From Sewer to Safari


I had not attended the February 1, 2016 meeting of the Escondido City Council, where the Council Majority (Councilwoman Olga Diaz voting no) approved an average 5.5% increase in both water and sewage rates for customers of the City of Escondido water and sewage utility department—that is a 5.5% increase for each of the next five years. So, I watched the video of that portion of the meeting.

Director of Utilities, Christopher McKinney explained that one of the “most significant drivers” of the rate increases were proposed capital improvement programs such as the project to deliver recycled water to Escondido farmers  including the Membrane Filtration/Reverse Osmosis plant recently approved on the city’s site at the corner of Washington and Ash. (I wrote about that meeting in my last blog:–and, no surprises there, it is now in litigation .)

McKinney summarized the various complaints the city had received from residents objecting to the rate increases. However, he did not mention the copy of a letter he had received from the San Pasqual Valley Preservation Alliance (the folks fighting the Safari Highlands Ranch project.) (I have written before about this project: .) Well, in fairness to McKinney, that letter did not object to the rate hike so much as the fact that some of that recycled water would be going to the proposed Safari Highlands Ranch project, as specified in the October, 2016 update to the Safari Highlands Specific Plan:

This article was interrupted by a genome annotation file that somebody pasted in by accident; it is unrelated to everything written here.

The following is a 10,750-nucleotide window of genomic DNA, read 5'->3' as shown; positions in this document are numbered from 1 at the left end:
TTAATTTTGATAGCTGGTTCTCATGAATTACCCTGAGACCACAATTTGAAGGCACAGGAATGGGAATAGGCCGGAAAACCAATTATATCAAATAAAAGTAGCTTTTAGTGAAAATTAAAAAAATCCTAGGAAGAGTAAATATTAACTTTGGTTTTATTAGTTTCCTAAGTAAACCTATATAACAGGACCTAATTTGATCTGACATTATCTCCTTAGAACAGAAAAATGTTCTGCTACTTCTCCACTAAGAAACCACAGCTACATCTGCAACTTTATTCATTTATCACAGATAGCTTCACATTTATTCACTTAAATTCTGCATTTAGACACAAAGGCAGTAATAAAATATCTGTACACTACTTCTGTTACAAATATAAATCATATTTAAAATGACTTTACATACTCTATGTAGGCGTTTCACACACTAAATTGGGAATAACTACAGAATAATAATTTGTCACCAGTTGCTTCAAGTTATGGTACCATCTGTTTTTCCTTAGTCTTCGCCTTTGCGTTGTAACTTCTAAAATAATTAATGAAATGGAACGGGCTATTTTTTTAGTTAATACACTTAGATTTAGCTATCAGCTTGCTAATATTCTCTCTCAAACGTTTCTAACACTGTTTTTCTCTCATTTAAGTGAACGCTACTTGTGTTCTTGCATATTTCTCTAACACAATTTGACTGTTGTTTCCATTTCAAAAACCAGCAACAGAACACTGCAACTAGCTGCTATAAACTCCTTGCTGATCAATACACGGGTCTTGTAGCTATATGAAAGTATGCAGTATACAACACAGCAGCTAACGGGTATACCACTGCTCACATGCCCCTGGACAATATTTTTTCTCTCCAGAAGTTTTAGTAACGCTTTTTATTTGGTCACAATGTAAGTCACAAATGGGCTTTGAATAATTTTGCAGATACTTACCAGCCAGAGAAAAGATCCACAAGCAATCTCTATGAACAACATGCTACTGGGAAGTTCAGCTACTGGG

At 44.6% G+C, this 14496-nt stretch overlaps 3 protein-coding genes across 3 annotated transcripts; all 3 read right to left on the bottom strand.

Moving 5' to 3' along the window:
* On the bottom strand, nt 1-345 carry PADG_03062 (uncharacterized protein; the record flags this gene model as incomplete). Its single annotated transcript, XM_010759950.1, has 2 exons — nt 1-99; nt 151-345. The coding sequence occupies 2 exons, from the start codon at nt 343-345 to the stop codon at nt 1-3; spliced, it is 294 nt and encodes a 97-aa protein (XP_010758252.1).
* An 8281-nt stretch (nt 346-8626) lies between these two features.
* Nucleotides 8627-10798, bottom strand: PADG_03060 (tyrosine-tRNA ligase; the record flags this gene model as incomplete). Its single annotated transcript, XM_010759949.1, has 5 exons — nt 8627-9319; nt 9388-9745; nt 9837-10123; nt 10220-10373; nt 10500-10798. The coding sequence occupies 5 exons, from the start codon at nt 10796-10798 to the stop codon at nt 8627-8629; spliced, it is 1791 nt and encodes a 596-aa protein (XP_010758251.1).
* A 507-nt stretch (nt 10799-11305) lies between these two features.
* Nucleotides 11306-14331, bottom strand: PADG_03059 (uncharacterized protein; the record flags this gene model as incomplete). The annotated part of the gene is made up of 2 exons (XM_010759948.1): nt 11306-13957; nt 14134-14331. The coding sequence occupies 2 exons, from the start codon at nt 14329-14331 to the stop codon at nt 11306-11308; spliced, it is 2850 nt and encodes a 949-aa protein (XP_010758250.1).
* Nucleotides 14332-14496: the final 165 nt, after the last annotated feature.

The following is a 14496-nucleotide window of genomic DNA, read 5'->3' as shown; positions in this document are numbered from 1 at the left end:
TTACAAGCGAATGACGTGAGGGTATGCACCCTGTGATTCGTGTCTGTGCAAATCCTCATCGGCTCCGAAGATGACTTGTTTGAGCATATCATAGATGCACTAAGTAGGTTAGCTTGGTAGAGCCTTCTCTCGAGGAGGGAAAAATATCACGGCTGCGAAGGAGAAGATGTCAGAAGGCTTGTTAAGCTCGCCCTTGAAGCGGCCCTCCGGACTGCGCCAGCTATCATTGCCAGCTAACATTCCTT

The City of Escondido will secure easements for the extension of the recycled water pipe to the Project boundary, in Rockwood Road. This extension will allow the Project to use recycled water for its non-potable water needs. This system will also make recycled water available to facilities along the pipeline route that do not currently have access to it. This system is expected to provide 100 percent of the Project’s non-potable water needs.

This this letter from Scott R. Graves of the San Pasqual Valley Preservation Alliance was sent to Bryan Cash, Deputy Asst. Secretary for Bonds and Grants of the California Natural Resources Agency. Cash sent a copy of the letter to McKinney. The letter points out that the city had received some $2 million in grant money to help them build the “Easterly Expansion Recycled Water Line for Agricultural Use.” Graves states that the use of the line for a luxury housing development was an “inappropriate use” of grant funds from the Integrated Regional Water Management funds authorized by Prop 84, especially since some of the city’s grants funds were applied for as a Disadvantage Community (DAC status). So, the citizens of Escondido are once again expected to subsidize the development of luxury homes, a development that is the very poster child of ugly urban sprawl, and leapfrog development—Rancho Guejito borders on the development.  A development that obliterates precious habitat for San Diego’s endangered species. A development that certainly will not add to the county’s affordable housing. See for more info.

When the council majority first allowed this project to go forward, they argued that not to do so would violate property owners’ rights. There should come a time when the rights of future generations to enjoy the native wildlife of the county trumps the rights of property owners. That time is now.







3 thoughts on “From Sewer to Safari

  1. Pingback: From Sewer to Safari - San Pasqual Valley Preservation Alliance

  2. Chad

    Something stinks in Escondido and its not the sewage. it coming from city hall.. Nepotism for Safari Ranch now breaking laws for their personal/business interests… The status quo for the city leader!!!



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